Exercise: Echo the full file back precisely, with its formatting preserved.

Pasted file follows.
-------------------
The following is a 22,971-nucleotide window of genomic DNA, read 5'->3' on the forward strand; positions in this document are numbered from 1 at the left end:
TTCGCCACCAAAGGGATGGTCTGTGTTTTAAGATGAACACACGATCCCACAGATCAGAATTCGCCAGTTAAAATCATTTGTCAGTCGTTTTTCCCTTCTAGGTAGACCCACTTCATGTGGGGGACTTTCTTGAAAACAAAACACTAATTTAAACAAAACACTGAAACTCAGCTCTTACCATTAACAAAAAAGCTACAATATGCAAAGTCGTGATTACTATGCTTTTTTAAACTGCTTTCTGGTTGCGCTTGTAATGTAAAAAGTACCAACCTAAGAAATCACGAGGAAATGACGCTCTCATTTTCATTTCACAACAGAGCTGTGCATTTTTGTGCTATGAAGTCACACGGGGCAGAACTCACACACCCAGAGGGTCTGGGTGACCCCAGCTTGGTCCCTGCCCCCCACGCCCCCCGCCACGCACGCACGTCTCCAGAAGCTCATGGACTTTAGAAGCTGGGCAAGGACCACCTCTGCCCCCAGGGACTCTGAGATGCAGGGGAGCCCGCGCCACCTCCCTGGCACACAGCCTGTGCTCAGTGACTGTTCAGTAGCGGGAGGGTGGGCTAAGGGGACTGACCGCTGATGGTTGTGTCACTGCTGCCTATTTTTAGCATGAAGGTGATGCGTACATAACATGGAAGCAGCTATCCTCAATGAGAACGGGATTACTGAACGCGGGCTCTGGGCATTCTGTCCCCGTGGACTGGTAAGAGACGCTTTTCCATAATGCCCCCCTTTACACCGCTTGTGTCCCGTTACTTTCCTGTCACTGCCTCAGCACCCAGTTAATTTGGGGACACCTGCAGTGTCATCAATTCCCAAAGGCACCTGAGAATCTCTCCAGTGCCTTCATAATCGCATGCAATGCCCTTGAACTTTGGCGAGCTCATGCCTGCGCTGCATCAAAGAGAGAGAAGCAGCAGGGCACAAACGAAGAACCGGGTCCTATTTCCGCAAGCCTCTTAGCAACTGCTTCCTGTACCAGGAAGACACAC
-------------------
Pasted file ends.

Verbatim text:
The following is a 22,971-nucleotide window of genomic DNA, read 5'->3' on the forward strand; positions in this document are numbered from 1 at the left end:
TTCGCCACCAAAGGGATGGTCTGTGTTTTAAGATGAACACACGATCCCACAGATCAGAATTCGCCAGTTAAAATCATTTGTCAGTCGTTTTTCCCTTCTAGGTAGACCCACTTCATGTGGGGGACTTTCTTGAAAACAAAACACTAATTTAAACAAAACACTGAAACTCAGCTCTTACCATTAACAAAAAAGCTACAATATGCAAAGTCGTGATTACTATGCTTTTTTAAACTGCTTTCTGGTTGCGCTTGTAATGTAAAAAGTACCAACCTAAGAAATCACGAGGAAATGACGCTCTCATTTTCATTTCACAACAGAGCTGTGCATTTTTGTGCTATGAAGTCACACGGGGCAGAACTCACACACCCAGAGGGTCTGGGTGACCCCAGCTTGGTCCCTGCCCCCCACGCCCCCCGCCACGCACGCACGTCTCCAGAAGCTCATGGACTTTAGAAGCTGGGCAAGGACCACCTCTGCCCCCAGGGACTCTGAGATGCAGGGGAGCCCGCGCCACCTCCCTGGCACACAGCCTGTGCTCAGTGACTGTTCAGTAGCGGGAGGGTGGGCTAAGGGGACTGACCGCTGATGGTTGTGTCACTGCTGCCTATTTTTAGCATGAAGGTGATGCGTACATAACATGGAAGCAGCTATCCTCAATGAGAACGGGATTACTGAACGCGGGCTCTGGGCATTCTGTCCCCGTGGACTGGTAAGAGACGCTTTTCCATAATGCCCCCCTTTACACCGCTTGTGTCCCGTTACTTTCCTGTCACTGCCTCAGCACCCAGTTAATTTGGGGACACCTGCAGTGTCATCAATTCCCAAAGGCACCTGAGAATCTCTCCAGTGCCTTCATAATCGCATGCAATGCCCTTGAACTTTGGCGAGCTCATGCCTGCGCTGCATCAAAGAGAGAGAAGCAGCAGGGCACAAACGAAGAACCGGGTCCTATTTCCGCAAGCCTCTTAGCAACTGCTTCCTGTACCAGGAAGACACAC